I believe that it's against the law to not attempt to accommodate a person with physical disabilities. In the case of someone who's blind, they would need a 'Vanna' to reveal the letters in Braille to the contestant - probably with someone else looking on to ensure that the person isn't revealing too many letters. For hearing impaired, they could have the person write down their letter choice on a small white board and reveal to all - as well as have a board with each letter filled in, where the person could write in the missing letters to show their answer - they couldn't use an interpreter because they want to avoid the possibility/perception that the interpreter is helping out the person. WOF is one of the easier shows to do this because everyone has a turn in order. It would be harder to do on Jeopardy where some of the questions are audio and/or visual.
BTW, they do interview the contestants and pick people who can speak well in order to avoid this type of issue. When we went to Let's Make A Deal, it was apparent that they were looking for people who were very enthusiastic and excitable, as well as good speakers and confident in manner. Being on TV is nerve wracking enough, which is why they don't pick people who can't speak or have a conversation with a screener in small groups. Even then, some of their picks get stage struck.
Ah! Syndication. Of course. That had not occurred to me. Thanks for clarifying, Heyang.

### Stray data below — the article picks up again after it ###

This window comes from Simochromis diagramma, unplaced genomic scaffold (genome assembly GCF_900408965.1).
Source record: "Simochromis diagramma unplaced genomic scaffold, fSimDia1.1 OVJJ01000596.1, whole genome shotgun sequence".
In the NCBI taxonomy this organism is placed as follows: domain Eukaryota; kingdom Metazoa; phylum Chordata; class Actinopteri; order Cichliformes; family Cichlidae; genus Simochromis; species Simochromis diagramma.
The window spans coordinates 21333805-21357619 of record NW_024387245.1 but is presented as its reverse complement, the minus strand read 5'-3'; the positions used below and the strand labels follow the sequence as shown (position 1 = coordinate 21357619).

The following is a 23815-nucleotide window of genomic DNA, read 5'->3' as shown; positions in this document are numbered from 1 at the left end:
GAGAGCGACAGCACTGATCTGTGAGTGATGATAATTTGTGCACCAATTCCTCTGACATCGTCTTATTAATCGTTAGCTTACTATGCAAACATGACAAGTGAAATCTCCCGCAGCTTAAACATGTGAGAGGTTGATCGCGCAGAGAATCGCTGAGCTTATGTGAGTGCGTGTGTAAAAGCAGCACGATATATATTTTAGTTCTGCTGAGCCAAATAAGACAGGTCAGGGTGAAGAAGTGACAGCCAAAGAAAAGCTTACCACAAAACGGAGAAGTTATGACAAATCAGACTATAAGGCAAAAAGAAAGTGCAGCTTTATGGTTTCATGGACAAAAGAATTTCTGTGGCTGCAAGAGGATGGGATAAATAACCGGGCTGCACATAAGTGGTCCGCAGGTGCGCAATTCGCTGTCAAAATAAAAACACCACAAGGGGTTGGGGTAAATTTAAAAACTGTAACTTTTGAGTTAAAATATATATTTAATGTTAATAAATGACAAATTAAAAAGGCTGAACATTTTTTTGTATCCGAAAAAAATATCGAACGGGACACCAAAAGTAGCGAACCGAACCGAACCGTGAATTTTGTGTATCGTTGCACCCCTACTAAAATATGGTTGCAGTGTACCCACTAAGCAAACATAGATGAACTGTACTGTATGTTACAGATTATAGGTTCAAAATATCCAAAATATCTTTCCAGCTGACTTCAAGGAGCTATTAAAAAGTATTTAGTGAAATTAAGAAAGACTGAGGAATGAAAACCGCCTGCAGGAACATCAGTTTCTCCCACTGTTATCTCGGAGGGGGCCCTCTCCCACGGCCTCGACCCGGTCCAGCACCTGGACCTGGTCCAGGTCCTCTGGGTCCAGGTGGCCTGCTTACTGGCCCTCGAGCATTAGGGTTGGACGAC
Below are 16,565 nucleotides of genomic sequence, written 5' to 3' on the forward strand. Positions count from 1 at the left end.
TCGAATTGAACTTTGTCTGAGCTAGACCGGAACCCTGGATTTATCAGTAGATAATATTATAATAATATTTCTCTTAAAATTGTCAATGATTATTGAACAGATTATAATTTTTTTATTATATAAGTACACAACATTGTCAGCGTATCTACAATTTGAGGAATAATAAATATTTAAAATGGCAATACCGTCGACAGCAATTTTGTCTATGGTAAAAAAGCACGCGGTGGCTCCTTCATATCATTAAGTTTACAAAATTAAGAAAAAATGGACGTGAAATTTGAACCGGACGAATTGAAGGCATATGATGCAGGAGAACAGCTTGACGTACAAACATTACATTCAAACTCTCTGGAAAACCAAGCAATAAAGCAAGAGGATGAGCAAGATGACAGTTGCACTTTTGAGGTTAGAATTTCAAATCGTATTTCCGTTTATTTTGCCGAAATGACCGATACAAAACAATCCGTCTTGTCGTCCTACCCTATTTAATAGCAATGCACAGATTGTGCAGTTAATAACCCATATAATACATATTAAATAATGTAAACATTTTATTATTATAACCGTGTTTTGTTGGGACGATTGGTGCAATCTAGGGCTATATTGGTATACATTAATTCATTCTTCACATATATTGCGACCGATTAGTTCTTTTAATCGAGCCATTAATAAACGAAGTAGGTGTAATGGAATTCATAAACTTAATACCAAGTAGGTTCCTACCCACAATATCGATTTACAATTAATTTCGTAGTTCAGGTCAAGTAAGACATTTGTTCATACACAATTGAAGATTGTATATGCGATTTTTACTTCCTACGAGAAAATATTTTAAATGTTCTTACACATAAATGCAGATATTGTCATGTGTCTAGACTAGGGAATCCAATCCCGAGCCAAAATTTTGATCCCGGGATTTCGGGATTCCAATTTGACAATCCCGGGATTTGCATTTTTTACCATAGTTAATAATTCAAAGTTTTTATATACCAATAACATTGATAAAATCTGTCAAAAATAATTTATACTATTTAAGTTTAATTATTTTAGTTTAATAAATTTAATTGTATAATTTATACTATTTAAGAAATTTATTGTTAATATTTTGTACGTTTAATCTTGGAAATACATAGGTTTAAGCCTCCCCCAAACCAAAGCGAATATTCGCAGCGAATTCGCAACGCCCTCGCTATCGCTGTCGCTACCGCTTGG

I actually once saw an episode of Jeopardy where a woman with a visual impairment got a visual question. It was heartbreaking, because she just couldn't answer it. I wish they had been able to describe the picture to her or give some hint, because as I recall the situation there was nothing in the description that would have given the answer away. Trebek was very apologetic. The woman was a very good contestant, and she lost steam after that and didn't win.
I know we've drifted away from the original topic from time to time, but it's been fun considering all the side issues. One is the law you mentioned, Heyang, that ensures that the disabled be accommodated in a wider range of situations. I'm glad that these days, thanks to the ADA,, there's more incentive to represent the disabled in all the fun stuff of life, like game shows, as well as the practical aspects of things such as accessibility to public buildings. I still remember a charming Kellogg's Corn Flakes ad some years ago featuring a young woman who reacted to the taste of corn flakes entirely by signing, with written subtitles. These moves can only make popular culture better and more interesting.
I imagine that one good opportunity to have someone with a visual or hearing impairment on WOF would be in an episode where partners are featured, which I know they've done several times. Then the partners could divide the labor, with one partner seeing or hearing whatever is needed and both thinking out the answer and strategizing.
You beat me too.
Originally Posted by heyang
Bona Fide Member
Here's an interesting discussion of "ing" versus "in." According to this scholar, the historically correct pronumnciation is "in." "Ing" later came into vogue under the influence of spelling.
In the early part of the Twentieth Century the British upper crust dropped the g as a class affectation, while hoi polloi said "ing." (American actors trying to fake a British upper class accent still do this. : )
The former governor of Michigan, Jennifer Granholm, got her start in show business by appearing on the Dating Game. She parlayed the experience into a political career.
Originally Posted by Coyote Chris
I like to watch